As humans, we learn better by doing. Training new employees while they work in the role helps them learn the necessary skills faster and in a way that is more relevant to them.
The experiential nature of OJT creates an opportunity for valuable and memorable personal learning.
Some jobs do not pay employees for the time they spend in training. Rather than having to complete a training program before receiving a paycheck, OJT lets employees continue earning while getting up to speed on the job skills of their new role.
The training a new hire receives on the job grows their skillset in areas they may not otherwise be exposed to. The nuance of OJT lets new employees broaden their skillsets and strengthen the skills they already have.
Let’s take a look at five types of more formal OJT that you could use at your workplace:
Workplace orientation provides new employees with basic information about their new roles. Most companies have some form of orientation in place, even if they don’t consider it on-the-job training.
Through this popular type of OJT, a supervisor helps a recruit become familiar with the organization. They share information like workplace culture, employee benefits, and the company mission.
Whether paid or unpaid, an internship is a temporary position. They’re mostly sought out by students and graduates.
Rather than focusing on employment, the position focuses on career growth. The period of work experience gives exposure to the real-world working environment.
An apprenticeship program is typically for adult learners to earn money while they learn in a real job. While an internship focuses on experience, apprenticeships focus on training.
An apprentice should already know they want to work in that particular field. This type of on-the-job training is often used for highly skilled jobs that require a lot of practical training.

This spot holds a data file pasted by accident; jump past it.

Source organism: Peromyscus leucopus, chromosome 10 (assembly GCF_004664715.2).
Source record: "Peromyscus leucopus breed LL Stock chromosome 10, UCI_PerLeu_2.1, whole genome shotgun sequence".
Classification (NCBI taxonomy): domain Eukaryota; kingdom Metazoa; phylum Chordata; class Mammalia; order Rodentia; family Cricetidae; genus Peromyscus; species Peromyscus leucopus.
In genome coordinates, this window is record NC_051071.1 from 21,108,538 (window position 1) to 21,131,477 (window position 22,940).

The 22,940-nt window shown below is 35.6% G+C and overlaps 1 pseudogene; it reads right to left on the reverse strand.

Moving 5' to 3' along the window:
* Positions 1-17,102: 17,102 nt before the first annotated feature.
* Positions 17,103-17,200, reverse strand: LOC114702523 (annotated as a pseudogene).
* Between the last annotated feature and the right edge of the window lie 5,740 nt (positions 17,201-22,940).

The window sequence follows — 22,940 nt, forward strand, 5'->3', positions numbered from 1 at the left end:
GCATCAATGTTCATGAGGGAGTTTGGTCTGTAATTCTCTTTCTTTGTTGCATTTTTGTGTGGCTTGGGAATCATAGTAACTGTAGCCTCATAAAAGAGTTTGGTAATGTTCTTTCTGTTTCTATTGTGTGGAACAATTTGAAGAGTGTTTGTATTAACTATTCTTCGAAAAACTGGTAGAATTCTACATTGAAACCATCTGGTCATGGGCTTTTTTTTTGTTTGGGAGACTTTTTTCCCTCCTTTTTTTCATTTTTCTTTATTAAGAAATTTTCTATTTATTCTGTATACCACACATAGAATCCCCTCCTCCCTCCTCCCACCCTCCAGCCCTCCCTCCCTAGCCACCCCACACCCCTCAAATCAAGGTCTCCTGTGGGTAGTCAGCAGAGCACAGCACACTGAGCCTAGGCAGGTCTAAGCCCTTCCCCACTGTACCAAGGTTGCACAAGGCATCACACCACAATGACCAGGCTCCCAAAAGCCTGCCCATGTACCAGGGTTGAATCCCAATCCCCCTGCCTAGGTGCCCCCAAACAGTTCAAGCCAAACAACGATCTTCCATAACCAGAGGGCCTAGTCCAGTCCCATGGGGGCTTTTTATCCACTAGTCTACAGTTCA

This technique involves moving employees between their assigned roles. It promotes experience and variety by switching a new employee around a range of positions.
This is a great way to give employees an overview of the entire process. It also gives team members a better sense of what their colleagues do for the organization.
Assigning a mentor to a new employee has many benefits, including learning on the job. The new hire gains practical advice, encouragement, and support.
This method of training also teaches the current experienced employee how to be a teacher.
The first step to creating an on-the-job training program is deciding on who’s doing the training. It should be someone who’s already part of the organization.
Most often, it’s a colleague or peer who can confidently perform the job being taught. But a people manager or member of HR can also be involved in getting a new employee properly up to speed.
Here are a few tips for employers on how to efficiently set up an OJT program:
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Gibbs free energy relates enthalpy, entropy and temperature. A spontaneous reaction will always occur when Delta H is negative and Delta S is positive, and a reaction will always be non-spontaneous when Delta H is positive and Delta S is negative.